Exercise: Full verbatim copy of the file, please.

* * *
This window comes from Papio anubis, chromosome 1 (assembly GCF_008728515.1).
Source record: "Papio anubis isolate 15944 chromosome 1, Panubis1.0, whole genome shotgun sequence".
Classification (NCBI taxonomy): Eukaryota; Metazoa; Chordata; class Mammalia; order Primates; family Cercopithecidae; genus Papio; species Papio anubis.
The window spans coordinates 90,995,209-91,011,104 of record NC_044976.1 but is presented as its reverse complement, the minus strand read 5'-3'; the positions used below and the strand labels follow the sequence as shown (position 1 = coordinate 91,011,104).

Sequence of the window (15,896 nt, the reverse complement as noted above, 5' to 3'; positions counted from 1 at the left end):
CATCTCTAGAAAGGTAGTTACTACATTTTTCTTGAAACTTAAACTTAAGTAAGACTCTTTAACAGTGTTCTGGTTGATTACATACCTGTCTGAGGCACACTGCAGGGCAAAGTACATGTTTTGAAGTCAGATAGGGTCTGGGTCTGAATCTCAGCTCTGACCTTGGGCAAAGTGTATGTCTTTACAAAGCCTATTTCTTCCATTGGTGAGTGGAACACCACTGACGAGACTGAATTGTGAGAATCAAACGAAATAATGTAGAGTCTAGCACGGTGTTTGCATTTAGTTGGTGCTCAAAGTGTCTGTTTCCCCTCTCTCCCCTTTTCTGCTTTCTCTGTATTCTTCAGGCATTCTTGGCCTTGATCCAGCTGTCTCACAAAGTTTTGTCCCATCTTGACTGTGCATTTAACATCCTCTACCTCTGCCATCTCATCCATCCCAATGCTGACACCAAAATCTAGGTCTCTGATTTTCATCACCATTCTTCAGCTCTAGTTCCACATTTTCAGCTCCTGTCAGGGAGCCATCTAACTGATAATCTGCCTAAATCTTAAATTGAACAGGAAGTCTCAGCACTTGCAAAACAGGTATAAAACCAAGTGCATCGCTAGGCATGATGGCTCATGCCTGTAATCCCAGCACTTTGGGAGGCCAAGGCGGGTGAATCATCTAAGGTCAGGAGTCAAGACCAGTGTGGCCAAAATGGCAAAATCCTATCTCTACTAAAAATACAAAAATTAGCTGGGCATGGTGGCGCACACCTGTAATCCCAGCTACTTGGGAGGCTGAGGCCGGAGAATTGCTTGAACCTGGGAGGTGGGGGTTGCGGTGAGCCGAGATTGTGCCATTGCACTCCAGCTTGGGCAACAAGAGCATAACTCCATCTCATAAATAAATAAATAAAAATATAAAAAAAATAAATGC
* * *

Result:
This window comes from Papio anubis, chromosome 1 (assembly GCF_008728515.1).
Source record: "Papio anubis isolate 15944 chromosome 1, Panubis1.0, whole genome shotgun sequence".
Classification (NCBI taxonomy): Eukaryota; Metazoa; Chordata; class Mammalia; order Primates; family Cercopithecidae; genus Papio; species Papio anubis.
The window spans coordinates 90,995,209-91,011,104 of record NC_044976.1 but is presented as its reverse complement, the minus strand read 5'-3'; the positions used below and the strand labels follow the sequence as shown (position 1 = coordinate 91,011,104).

Sequence of the window (15,896 nt, the reverse complement as noted above, 5' to 3'; positions counted from 1 at the left end):
CATCTCTAGAAAGGTAGTTACTACATTTTTCTTGAAACTTAAACTTAAGTAAGACTCTTTAACAGTGTTCTGGTTGATTACATACCTGTCTGAGGCACACTGCAGGGCAAAGTACATGTTTTGAAGTCAGATAGGGTCTGGGTCTGAATCTCAGCTCTGACCTTGGGCAAAGTGTATGTCTTTACAAAGCCTATTTCTTCCATTGGTGAGTGGAACACCACTGACGAGACTGAATTGTGAGAATCAAACGAAATAATGTAGAGTCTAGCACGGTGTTTGCATTTAGTTGGTGCTCAAAGTGTCTGTTTCCCCTCTCTCCCCTTTTCTGCTTTCTCTGTATTCTTCAGGCATTCTTGGCCTTGATCCAGCTGTCTCACAAAGTTTTGTCCCATCTTGACTGTGCATTTAACATCCTCTACCTCTGCCATCTCATCCATCCCAATGCTGACACCAAAATCTAGGTCTCTGATTTTCATCACCATTCTTCAGCTCTAGTTCCACATTTTCAGCTCCTGTCAGGGAGCCATCTAACTGATAATCTGCCTAAATCTTAAATTGAACAGGAAGTCTCAGCACTTGCAAAACAGGTATAAAACCAAGTGCATCGCTAGGCATGATGGCTCATGCCTGTAATCCCAGCACTTTGGGAGGCCAAGGCGGGTGAATCATCTAAGGTCAGGAGTCAAGACCAGTGTGGCCAAAATGGCAAAATCCTATCTCTACTAAAAATACAAAAATTAGCTGGGCATGGTGGCGCACACCTGTAATCCCAGCTACTTGGGAGGCTGAGGCCGGAGAATTGCTTGAACCTGGGAGGTGGGGGTTGCGGTGAGCCGAGATTGTGCCATTGCACTCCAGCTTGGGCAACAAGAGCATAACTCCATCTCATAAATAAATAAATAAAAATATAAAAAAAATAAATGC